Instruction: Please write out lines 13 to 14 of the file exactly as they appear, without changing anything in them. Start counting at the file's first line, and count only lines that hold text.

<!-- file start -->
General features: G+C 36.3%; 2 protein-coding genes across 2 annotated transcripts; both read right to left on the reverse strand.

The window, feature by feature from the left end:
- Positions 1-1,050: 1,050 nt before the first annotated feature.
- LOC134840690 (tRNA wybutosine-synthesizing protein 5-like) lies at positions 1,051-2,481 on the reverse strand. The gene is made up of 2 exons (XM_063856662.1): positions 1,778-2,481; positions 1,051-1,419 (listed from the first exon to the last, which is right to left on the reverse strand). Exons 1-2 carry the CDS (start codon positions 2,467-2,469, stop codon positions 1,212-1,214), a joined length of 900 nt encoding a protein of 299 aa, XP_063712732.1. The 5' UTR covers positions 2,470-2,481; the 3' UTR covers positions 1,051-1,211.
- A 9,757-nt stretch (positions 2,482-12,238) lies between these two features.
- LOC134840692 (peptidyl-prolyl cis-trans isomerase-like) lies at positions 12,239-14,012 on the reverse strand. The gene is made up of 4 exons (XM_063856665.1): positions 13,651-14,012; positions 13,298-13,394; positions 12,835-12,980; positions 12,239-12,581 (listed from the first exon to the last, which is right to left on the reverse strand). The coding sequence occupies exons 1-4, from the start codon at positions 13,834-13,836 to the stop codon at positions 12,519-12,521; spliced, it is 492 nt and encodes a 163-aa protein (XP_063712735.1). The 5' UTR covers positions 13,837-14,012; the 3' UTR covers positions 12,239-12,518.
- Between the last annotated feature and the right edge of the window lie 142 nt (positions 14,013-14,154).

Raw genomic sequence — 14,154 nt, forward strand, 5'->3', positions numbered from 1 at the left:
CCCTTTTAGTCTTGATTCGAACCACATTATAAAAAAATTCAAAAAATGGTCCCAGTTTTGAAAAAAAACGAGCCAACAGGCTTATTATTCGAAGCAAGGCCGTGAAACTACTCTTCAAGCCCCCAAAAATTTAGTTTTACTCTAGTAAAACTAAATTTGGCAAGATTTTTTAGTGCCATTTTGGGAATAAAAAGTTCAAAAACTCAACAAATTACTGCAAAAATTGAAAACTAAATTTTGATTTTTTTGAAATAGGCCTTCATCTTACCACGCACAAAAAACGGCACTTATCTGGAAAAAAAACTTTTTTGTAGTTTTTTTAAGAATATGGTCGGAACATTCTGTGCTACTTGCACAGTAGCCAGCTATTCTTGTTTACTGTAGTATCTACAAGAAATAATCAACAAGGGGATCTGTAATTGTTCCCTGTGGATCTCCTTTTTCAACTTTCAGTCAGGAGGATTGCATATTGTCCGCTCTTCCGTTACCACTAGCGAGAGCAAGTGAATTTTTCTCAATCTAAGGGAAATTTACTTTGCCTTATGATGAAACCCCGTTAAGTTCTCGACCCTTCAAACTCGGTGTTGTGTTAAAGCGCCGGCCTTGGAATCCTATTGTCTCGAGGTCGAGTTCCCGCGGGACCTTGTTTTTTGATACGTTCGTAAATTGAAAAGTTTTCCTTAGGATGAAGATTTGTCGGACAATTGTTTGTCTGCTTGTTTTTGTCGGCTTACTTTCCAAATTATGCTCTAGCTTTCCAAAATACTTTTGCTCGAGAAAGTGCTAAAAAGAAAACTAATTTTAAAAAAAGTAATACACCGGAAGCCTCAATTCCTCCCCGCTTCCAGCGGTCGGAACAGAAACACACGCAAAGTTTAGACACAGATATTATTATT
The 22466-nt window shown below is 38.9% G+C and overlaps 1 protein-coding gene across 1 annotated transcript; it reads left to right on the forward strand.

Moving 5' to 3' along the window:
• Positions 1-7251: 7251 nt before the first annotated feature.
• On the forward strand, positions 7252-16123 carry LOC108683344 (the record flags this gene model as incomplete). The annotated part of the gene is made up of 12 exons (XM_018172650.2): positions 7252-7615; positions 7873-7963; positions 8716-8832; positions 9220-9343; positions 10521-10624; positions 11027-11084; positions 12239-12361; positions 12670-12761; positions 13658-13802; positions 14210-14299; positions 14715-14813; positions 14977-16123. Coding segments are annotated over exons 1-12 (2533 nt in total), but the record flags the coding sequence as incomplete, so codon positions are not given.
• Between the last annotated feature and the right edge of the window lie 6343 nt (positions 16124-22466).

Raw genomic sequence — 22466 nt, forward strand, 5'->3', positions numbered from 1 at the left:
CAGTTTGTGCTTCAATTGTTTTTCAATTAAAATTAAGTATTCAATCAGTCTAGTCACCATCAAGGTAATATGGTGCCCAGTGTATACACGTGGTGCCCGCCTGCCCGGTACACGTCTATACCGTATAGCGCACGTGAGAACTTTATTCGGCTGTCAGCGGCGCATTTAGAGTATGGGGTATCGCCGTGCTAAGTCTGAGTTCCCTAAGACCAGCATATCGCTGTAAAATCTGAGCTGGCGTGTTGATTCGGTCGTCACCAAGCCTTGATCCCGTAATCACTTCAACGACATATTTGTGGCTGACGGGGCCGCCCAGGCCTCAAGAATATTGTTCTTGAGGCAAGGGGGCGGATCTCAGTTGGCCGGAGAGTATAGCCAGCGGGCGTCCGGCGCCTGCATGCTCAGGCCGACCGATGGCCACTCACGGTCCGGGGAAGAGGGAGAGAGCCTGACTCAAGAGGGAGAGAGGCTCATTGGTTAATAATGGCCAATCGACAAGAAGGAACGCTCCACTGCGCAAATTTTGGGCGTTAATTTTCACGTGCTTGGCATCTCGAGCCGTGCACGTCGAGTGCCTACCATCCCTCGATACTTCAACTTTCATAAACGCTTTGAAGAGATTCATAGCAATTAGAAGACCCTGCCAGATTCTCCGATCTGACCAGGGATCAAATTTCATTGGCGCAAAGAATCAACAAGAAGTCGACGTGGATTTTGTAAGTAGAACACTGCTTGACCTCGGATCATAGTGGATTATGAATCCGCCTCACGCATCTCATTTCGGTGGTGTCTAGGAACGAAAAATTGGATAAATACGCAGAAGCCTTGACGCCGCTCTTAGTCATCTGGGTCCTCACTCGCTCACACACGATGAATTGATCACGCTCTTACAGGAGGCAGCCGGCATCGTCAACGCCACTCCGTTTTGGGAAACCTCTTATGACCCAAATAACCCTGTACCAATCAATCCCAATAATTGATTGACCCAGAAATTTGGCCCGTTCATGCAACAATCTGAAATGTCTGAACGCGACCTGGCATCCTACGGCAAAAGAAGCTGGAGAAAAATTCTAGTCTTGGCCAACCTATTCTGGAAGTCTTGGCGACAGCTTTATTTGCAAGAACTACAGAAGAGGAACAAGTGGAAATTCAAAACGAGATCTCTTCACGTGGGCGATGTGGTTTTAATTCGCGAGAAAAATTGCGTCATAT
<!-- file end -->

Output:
• On the forward strand, positions 7252-16123 carry LOC108683344 (the record flags this gene model as incomplete). The annotated part of the gene is made up of 12 exons (XM_018172650.2): positions 7252-7615; positions 7873-7963; positions 8716-8832; positions 9220-9343; positions 10521-10624; positions 11027-11084; positions 12239-12361; positions 12670-12761; positions 13658-13802; positions 14210-14299; positions 14715-14813; positions 14977-16123. Coding segments are annotated over exons 1-12 (2533 nt in total), but the record flags the coding sequence as incomplete, so codon positions are not given.
• Between the last annotated feature and the right edge of the window lie 6343 nt (positions 16124-22466).